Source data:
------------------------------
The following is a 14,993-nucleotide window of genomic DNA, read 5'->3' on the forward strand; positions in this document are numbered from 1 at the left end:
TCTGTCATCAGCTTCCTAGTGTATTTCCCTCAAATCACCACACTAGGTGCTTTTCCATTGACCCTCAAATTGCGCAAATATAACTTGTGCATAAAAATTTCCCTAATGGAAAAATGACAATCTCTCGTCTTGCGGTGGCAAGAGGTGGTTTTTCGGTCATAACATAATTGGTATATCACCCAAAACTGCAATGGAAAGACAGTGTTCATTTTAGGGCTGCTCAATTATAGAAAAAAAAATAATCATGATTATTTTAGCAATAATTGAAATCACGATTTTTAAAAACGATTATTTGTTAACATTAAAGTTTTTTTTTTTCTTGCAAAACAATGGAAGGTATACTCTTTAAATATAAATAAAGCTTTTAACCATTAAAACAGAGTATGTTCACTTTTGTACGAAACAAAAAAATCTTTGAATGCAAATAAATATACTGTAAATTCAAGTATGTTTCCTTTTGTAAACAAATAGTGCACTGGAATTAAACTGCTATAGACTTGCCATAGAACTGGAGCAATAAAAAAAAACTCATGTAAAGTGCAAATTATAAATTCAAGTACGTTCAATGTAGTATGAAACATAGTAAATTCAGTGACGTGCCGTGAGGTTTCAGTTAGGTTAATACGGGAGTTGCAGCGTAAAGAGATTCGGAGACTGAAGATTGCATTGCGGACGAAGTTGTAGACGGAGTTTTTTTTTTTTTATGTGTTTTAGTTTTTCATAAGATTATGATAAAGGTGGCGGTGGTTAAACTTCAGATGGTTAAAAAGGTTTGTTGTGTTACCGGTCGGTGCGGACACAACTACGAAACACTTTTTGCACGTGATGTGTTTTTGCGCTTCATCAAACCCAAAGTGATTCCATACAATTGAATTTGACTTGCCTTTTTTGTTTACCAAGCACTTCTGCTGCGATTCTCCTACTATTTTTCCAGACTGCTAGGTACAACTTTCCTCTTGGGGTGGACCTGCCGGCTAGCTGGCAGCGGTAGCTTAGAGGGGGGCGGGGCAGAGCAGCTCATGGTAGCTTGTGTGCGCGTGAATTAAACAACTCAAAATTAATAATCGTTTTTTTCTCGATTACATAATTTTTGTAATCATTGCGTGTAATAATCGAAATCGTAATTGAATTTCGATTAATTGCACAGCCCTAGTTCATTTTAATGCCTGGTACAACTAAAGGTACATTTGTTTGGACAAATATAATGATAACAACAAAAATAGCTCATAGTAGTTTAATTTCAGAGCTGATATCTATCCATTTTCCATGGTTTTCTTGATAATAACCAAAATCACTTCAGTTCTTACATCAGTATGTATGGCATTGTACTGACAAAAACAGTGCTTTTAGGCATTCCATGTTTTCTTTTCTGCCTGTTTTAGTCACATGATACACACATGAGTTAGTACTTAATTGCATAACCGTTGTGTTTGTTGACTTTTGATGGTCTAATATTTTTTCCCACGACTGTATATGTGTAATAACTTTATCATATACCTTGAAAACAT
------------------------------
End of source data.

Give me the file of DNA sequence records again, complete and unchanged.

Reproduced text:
The following is a 14,993-nucleotide window of genomic DNA, read 5'->3' on the forward strand; positions in this document are numbered from 1 at the left end:
TCTGTCATCAGCTTCCTAGTGTATTTCCCTCAAATCACCACACTAGGTGCTTTTCCATTGACCCTCAAATTGCGCAAATATAACTTGTGCATAAAAATTTCCCTAATGGAAAAATGACAATCTCTCGTCTTGCGGTGGCAAGAGGTGGTTTTTCGGTCATAACATAATTGGTATATCACCCAAAACTGCAATGGAAAGACAGTGTTCATTTTAGGGCTGCTCAATTATAGAAAAAAAAATAATCATGATTATTTTAGCAATAATTGAAATCACGATTTTTAAAAACGATTATTTGTTAACATTAAAGTTTTTTTTTTTCTTGCAAAACAATGGAAGGTATACTCTTTAAATATAAATAAAGCTTTTAACCATTAAAACAGAGTATGTTCACTTTTGTACGAAACAAAAAAATCTTTGAATGCAAATAAATATACTGTAAATTCAAGTATGTTTCCTTTTGTAAACAAATAGTGCACTGGAATTAAACTGCTATAGACTTGCCATAGAACTGGAGCAATAAAAAAAAACTCATGTAAAGTGCAAATTATAAATTCAAGTACGTTCAATGTAGTATGAAACATAGTAAATTCAGTGACGTGCCGTGAGGTTTCAGTTAGGTTAATACGGGAGTTGCAGCGTAAAGAGATTCGGAGACTGAAGATTGCATTGCGGACGAAGTTGTAGACGGAGTTTTTTTTTTTTTATGTGTTTTAGTTTTTCATAAGATTATGATAAAGGTGGCGGTGGTTAAACTTCAGATGGTTAAAAAGGTTTGTTGTGTTACCGGTCGGTGCGGACACAACTACGAAACACTTTTTGCACGTGATGTGTTTTTGCGCTTCATCAAACCCAAAGTGATTCCATACAATTGAATTTGACTTGCCTTTTTTGTTTACCAAGCACTTCTGCTGCGATTCTCCTACTATTTTTCCAGACTGCTAGGTACAACTTTCCTCTTGGGGTGGACCTGCCGGCTAGCTGGCAGCGGTAGCTTAGAGGGGGGCGGGGCAGAGCAGCTCATGGTAGCTTGTGTGCGCGTGAATTAAACAACTCAAAATTAATAATCGTTTTTTTCTCGATTACATAATTTTTGTAATCATTGCGTGTAATAATCGAAATCGTAATTGAATTTCGATTAATTGCACAGCCCTAGTTCATTTTAATGCCTGGTACAACTAAAGGTACATTTGTTTGGACAAATATAATGATAACAACAAAAATAGCTCATAGTAGTTTAATTTCAGAGCTGATATCTATCCATTTTCCATGGTTTTCTTGATAATAACCAAAATCACTTCAGTTCTTACATCAGTATGTATGGCATTGTACTGACAAAAACAGTGCTTTTAGGCATTCCATGTTTTCTTTTCTGCCTGTTTTAGTCACATGATACACACATGAGTTAGTACTTAATTGCATAACCGTTGTGTTTGTTGACTTTTGATGGTCTAATATTTTTTCCCACGACTGTATATGTGTAATAACTTTATCATATACCTTGAAAACAT